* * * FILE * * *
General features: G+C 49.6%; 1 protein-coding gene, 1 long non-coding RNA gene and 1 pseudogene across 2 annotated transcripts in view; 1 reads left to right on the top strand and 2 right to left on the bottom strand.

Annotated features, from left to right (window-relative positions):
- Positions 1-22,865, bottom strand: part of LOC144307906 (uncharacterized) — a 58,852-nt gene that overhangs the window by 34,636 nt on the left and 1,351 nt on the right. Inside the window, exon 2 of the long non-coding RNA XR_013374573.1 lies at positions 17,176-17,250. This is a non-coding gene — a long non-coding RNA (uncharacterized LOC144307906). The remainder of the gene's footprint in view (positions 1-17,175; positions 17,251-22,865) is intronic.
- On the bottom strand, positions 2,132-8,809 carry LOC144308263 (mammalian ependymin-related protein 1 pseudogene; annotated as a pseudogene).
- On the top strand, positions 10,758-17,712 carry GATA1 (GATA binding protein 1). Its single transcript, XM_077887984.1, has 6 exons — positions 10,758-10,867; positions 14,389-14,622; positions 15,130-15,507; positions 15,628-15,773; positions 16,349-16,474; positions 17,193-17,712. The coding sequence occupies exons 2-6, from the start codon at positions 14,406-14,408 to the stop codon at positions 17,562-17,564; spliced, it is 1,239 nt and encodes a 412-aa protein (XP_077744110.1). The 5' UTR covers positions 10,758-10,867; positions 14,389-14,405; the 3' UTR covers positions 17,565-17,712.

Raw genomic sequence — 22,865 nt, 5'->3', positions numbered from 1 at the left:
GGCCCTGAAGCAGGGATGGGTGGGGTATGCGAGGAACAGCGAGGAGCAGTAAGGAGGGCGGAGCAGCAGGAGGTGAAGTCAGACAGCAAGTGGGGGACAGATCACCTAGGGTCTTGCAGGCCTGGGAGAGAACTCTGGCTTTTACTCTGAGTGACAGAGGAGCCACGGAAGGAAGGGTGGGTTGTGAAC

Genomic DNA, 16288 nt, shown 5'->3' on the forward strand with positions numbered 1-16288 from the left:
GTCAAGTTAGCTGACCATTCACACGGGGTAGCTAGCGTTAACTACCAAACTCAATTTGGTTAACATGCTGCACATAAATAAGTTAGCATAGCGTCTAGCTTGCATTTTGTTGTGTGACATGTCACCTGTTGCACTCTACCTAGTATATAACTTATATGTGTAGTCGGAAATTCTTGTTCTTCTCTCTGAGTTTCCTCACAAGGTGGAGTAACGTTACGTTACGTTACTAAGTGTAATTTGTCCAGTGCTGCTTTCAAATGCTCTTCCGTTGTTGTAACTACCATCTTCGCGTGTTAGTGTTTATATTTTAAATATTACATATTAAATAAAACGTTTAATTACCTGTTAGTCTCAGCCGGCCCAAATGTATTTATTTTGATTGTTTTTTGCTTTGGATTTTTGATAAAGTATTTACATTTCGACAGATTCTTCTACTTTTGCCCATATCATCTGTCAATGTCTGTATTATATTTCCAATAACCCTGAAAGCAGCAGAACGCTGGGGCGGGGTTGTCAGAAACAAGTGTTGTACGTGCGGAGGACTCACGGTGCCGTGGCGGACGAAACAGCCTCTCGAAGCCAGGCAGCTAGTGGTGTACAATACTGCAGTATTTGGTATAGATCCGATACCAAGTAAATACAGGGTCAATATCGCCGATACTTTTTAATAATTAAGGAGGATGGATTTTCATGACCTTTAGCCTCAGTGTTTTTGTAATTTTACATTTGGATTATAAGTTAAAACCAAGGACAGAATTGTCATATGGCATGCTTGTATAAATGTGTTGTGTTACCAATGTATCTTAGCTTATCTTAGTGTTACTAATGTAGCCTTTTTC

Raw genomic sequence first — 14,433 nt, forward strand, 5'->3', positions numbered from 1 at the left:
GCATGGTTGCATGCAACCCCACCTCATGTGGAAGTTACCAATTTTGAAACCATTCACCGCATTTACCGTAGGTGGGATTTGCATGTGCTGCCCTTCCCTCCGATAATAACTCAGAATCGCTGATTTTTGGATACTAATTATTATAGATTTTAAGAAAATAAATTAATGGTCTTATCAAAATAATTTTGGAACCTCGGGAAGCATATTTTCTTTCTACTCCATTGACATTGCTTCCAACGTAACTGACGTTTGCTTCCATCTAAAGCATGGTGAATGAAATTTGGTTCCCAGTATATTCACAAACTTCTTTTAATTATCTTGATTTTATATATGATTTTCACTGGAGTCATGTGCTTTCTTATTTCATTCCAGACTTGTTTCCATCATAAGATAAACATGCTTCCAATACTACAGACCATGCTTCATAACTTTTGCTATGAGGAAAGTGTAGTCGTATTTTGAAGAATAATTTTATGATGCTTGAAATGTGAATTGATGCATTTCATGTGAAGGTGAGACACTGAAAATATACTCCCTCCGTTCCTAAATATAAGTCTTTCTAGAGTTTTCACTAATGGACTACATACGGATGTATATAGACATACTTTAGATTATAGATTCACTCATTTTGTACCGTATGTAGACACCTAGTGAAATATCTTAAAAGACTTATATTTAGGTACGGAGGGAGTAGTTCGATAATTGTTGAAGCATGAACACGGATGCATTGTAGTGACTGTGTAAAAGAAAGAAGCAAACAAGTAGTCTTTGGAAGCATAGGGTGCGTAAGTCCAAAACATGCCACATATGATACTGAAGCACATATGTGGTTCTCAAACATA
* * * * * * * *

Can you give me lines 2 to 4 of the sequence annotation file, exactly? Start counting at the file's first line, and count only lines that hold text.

Annotated features, from left to right (window-relative positions):
- Positions 1-22,865, bottom strand: part of LOC144307906 (uncharacterized) — a 58,852-nt gene that overhangs the window by 34,636 nt on the left and 1,351 nt on the right. Inside the window, exon 2 of the long non-coding RNA XR_013374573.1 lies at positions 17,176-17,250. This is a non-coding gene — a long non-coding RNA (uncharacterized LOC144307906). The remainder of the gene's footprint in view (positions 1-17,175; positions 17,251-22,865) is intronic.
- On the bottom strand, positions 2,132-8,809 carry LOC144308263 (mammalian ependymin-related protein 1 pseudogene; annotated as a pseudogene).